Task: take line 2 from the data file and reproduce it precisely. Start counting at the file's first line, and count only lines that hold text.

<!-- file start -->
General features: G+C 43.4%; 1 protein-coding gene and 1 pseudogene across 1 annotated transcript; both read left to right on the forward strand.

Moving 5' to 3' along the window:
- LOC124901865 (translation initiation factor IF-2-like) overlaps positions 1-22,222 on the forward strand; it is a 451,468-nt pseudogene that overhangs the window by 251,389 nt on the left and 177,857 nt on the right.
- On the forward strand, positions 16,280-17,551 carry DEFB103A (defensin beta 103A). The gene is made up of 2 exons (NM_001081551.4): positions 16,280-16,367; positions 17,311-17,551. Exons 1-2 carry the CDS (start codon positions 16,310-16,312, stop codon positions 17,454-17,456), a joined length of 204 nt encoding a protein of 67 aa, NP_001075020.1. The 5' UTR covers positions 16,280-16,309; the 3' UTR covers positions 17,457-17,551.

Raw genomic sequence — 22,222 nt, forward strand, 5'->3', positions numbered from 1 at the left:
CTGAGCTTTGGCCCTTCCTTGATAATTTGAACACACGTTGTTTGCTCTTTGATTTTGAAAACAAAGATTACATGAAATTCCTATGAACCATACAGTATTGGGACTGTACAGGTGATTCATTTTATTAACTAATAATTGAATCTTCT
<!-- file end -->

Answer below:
Moving 5' to 3' along the window: